As an alternative to 3D printing plastic connectors I wanted to try casting them in resin.
In Fusion 360, I designed a 2-part pre-mould to be milled from wax. The part is a small peg with a 1 mm slot cut in the shaft to allow the two halves to flex and squeeze together. Each (identical) half of the pre-mould features half of the peg (or half of 2 pegs laid out end-to-end) with a 1 mm rectangular raised plane occupying the space of the slot. There are also posts for pour and vent holes in the mould.
The mould is cast from that pre-mould in silicone. I cut a 1 mm thick rectangular section from polypropylene to occupy the area of the slot, and also to act as a key to help with mating the two halves of the mould
The parts themselves were cast from Smooth-On Smooth-Cast 305, a white 2-part resin, with a pot time of about 7 minutes and cure time of 30 minutes.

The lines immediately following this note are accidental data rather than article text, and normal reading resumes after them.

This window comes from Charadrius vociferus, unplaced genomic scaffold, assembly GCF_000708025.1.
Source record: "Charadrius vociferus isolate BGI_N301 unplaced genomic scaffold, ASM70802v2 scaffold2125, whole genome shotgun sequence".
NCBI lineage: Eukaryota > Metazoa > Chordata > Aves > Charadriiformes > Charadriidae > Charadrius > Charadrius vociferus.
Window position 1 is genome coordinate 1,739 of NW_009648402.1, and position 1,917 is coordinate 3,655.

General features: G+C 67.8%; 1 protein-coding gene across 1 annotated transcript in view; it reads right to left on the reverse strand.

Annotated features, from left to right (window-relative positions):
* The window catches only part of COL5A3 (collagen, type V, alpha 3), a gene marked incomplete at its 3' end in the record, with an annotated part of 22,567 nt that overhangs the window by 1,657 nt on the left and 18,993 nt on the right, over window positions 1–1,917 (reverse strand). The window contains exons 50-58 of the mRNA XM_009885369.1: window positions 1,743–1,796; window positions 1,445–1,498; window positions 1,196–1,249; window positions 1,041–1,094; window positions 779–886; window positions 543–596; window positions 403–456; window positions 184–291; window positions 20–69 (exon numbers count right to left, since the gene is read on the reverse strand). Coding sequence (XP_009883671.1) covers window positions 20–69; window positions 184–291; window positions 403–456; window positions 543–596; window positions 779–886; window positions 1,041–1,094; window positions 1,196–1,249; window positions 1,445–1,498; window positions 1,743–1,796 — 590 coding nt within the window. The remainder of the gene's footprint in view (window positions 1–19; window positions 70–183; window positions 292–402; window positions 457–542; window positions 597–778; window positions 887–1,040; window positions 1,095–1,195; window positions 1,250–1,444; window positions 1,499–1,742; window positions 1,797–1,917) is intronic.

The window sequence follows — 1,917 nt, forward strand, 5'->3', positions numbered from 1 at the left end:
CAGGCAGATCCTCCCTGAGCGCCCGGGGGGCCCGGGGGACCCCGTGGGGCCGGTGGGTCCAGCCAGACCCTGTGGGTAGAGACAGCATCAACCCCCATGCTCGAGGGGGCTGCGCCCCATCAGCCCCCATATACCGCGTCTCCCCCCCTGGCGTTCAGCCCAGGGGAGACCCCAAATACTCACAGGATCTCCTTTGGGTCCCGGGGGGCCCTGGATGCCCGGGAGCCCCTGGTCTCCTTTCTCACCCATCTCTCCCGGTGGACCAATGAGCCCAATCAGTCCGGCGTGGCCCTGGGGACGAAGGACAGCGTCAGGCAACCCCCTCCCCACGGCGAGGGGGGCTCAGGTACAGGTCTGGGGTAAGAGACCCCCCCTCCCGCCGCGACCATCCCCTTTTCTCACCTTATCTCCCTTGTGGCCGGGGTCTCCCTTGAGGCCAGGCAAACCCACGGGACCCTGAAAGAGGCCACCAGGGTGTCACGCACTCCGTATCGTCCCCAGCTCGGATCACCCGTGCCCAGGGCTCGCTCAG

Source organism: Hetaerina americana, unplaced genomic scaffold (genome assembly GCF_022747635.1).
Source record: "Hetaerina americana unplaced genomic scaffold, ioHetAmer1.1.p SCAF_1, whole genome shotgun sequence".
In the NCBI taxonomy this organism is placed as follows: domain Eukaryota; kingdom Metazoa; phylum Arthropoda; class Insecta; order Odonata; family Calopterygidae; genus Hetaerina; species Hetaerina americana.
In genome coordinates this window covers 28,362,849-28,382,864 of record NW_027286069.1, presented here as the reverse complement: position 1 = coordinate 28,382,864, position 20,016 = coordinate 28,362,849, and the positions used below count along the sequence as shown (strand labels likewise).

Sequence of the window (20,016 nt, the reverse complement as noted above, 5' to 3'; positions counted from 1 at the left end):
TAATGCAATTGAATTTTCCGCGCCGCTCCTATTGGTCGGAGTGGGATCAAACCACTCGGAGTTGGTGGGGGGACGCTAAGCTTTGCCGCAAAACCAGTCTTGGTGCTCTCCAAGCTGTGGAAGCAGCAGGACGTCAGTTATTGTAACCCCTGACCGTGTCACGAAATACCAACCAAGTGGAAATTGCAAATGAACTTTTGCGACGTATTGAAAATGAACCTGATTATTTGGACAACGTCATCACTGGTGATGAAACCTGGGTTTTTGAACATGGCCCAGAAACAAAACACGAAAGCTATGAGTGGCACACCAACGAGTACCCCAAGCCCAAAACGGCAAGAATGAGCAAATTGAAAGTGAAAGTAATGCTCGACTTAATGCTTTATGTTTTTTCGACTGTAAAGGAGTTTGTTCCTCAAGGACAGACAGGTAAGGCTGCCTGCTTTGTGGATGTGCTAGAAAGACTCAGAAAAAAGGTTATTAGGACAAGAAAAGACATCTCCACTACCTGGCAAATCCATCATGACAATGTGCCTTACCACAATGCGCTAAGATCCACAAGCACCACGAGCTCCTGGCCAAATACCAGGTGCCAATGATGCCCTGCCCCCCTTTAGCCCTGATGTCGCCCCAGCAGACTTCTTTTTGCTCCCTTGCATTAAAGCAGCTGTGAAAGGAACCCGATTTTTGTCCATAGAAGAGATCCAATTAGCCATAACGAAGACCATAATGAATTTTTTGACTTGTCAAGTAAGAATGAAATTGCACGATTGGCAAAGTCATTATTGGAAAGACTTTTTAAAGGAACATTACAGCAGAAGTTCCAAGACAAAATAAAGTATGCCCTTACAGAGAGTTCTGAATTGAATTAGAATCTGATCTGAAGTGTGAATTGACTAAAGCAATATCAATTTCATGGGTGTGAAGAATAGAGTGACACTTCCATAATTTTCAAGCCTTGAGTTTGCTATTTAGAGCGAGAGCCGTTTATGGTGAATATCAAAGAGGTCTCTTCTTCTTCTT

This image shows the two cast pegs before cleanup, still attached to the polypropylene key.
This resin is quite soft, so easy to clean up, however, it was not a good casting. There was some misalignment between the two halves, missing areas where the resin had not filled the mould, and a lot of air bubbles (I don’t have access to a vacuum chamber/degasser, so this is always likely to be a problem).
I think it might be worth trying to cast other parts from resin. I can’t do much about the air bubbles, but I could improve registration, and perhaps with simpler parts, I could avoid gaps.
This resin is a pretty good fit for this application, but I also have access to another resin, (Smooth-On Smooth-Cast 326 EU), which might also work.